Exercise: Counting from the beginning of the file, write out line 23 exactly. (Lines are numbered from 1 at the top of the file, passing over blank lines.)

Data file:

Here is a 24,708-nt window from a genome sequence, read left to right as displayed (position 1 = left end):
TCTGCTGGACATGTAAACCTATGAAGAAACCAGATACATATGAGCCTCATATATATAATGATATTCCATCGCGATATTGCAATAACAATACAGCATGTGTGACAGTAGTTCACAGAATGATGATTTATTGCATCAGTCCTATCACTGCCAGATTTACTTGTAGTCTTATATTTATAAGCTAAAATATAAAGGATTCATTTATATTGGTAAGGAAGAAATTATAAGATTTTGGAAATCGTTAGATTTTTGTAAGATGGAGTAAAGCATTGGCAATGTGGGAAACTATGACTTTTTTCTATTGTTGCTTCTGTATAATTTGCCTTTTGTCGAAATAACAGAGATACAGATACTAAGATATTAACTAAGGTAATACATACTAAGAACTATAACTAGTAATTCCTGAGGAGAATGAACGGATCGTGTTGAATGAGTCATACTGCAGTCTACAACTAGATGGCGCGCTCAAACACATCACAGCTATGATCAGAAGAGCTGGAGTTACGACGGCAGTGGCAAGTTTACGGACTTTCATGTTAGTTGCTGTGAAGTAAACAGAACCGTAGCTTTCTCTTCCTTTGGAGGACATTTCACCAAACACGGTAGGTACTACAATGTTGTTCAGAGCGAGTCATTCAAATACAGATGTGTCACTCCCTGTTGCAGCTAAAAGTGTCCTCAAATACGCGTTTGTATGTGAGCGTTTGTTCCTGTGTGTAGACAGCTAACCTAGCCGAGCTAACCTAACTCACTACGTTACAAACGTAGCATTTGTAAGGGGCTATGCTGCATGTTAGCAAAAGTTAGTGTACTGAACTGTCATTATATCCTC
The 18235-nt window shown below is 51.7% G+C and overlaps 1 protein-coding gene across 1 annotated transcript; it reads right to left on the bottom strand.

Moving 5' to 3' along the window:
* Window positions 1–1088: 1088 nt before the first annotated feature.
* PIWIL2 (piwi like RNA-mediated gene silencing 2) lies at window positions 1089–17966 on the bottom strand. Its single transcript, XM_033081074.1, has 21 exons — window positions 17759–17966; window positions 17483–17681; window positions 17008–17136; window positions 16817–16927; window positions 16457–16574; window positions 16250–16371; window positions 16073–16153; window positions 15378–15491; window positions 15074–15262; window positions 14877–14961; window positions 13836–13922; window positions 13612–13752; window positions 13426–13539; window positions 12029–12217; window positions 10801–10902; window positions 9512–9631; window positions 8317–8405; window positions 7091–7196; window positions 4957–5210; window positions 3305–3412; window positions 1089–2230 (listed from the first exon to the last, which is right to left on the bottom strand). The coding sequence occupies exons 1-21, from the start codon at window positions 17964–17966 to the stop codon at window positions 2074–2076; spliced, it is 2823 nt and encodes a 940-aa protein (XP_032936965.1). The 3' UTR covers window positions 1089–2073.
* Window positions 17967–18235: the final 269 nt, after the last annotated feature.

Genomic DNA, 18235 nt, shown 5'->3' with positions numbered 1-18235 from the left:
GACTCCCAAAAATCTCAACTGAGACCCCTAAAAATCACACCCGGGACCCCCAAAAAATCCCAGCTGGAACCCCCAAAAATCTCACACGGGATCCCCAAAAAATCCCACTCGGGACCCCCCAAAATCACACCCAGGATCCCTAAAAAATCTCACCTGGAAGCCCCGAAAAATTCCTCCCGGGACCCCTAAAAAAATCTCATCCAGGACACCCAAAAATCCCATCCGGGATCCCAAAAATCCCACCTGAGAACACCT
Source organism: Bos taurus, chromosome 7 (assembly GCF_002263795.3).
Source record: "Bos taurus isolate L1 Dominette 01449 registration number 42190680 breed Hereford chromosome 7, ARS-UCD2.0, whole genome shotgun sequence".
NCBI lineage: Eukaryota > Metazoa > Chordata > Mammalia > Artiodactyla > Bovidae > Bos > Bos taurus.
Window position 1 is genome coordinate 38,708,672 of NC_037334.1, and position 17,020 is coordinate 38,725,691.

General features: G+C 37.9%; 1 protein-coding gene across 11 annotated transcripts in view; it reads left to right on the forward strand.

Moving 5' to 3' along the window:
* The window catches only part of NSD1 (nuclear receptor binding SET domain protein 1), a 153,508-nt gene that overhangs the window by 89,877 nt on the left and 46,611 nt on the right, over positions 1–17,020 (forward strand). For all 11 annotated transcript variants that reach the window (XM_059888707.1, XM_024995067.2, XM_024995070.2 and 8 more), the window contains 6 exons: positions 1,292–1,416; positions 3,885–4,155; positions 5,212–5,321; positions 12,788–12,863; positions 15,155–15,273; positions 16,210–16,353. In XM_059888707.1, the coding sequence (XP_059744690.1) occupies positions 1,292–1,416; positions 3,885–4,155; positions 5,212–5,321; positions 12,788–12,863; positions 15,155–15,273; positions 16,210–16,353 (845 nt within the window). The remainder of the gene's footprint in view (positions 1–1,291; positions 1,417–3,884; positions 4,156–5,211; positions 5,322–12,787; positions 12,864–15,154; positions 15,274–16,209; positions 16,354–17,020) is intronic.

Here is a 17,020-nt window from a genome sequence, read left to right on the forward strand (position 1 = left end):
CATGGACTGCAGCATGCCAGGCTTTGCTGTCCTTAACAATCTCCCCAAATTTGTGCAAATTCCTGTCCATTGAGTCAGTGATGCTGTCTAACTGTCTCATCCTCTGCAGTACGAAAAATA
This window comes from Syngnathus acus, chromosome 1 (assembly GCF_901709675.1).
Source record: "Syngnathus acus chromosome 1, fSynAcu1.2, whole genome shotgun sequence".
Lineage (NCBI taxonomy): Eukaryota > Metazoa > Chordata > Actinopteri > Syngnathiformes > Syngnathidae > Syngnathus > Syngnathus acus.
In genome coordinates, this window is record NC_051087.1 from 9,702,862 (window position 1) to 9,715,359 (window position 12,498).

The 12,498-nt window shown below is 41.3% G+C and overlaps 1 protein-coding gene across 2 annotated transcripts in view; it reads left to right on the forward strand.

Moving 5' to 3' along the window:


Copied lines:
The 12,498-nt window shown below is 41.3% G+C and overlaps 1 protein-coding gene across 2 annotated transcripts in view; it reads left to right on the forward strand.